Today marks 410 years since the birth of a French mathematician and lawyer who would go on to perplex the world with one of the most difficult math problems of all time.
In 1637, Pierre de Fermat scribbled a theorem in his copy of the ancient Greek text Arithmetica, writing “I have discovered a truly marvelous demonstration of this proposition that this margin is too narrow to contain.”
Google celebrates today with Fermat’s Last Theorem scribbled on a chalkboard. Mouse over the image and Google slyly jokes, “I have discovered a truly marvelous proof of this theorem, which this doodle is too small to contain.”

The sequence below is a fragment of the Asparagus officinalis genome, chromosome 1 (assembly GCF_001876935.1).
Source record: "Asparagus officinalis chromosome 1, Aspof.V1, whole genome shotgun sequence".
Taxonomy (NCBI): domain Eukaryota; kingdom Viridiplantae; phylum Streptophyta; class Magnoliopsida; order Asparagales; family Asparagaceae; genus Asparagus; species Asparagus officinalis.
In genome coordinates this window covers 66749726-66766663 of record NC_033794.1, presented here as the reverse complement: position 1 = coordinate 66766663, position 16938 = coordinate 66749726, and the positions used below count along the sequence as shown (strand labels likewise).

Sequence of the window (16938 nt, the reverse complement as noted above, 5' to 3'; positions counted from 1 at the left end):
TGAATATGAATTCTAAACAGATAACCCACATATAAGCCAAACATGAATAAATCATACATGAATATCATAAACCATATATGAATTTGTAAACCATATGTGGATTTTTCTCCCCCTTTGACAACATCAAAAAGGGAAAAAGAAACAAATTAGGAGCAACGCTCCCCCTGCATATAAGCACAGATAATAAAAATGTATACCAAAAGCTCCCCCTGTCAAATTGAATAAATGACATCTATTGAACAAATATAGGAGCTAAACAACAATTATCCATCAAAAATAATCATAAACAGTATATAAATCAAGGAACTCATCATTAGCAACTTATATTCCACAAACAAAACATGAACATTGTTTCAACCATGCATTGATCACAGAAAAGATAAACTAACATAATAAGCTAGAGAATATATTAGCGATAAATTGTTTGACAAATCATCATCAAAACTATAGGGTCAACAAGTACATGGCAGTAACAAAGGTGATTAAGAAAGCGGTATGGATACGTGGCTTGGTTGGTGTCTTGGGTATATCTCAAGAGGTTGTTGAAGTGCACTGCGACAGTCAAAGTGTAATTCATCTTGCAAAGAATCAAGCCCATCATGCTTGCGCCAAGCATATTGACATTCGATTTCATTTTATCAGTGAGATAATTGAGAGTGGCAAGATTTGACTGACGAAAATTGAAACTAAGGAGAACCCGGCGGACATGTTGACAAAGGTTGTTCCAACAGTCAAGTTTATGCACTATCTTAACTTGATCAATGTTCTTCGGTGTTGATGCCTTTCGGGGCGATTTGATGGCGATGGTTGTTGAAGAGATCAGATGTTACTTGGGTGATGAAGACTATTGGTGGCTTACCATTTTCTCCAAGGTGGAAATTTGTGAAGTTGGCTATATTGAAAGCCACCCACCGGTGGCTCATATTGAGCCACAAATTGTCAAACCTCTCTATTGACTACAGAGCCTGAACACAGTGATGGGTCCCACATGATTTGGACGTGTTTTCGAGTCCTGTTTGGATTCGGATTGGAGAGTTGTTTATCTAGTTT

Despite the effort of countless mathematicians to solve the problem, no successful proof was published until 1995 by Andrew Wiles. In the meantime, the unsolved problem helped a few oh-so-important mathematic theories develop, such as the algebraic number theory and modularity theorem.
The epic story of Fermat’s proof is told in Simon Singh’s book Fermat’s Enigma: The Epic Quest to Solve the World’s Greatest Mathematical Problem .
Below, The 1670 edition of Diophantus' Arithmetica, which has Fermat’s scribbles: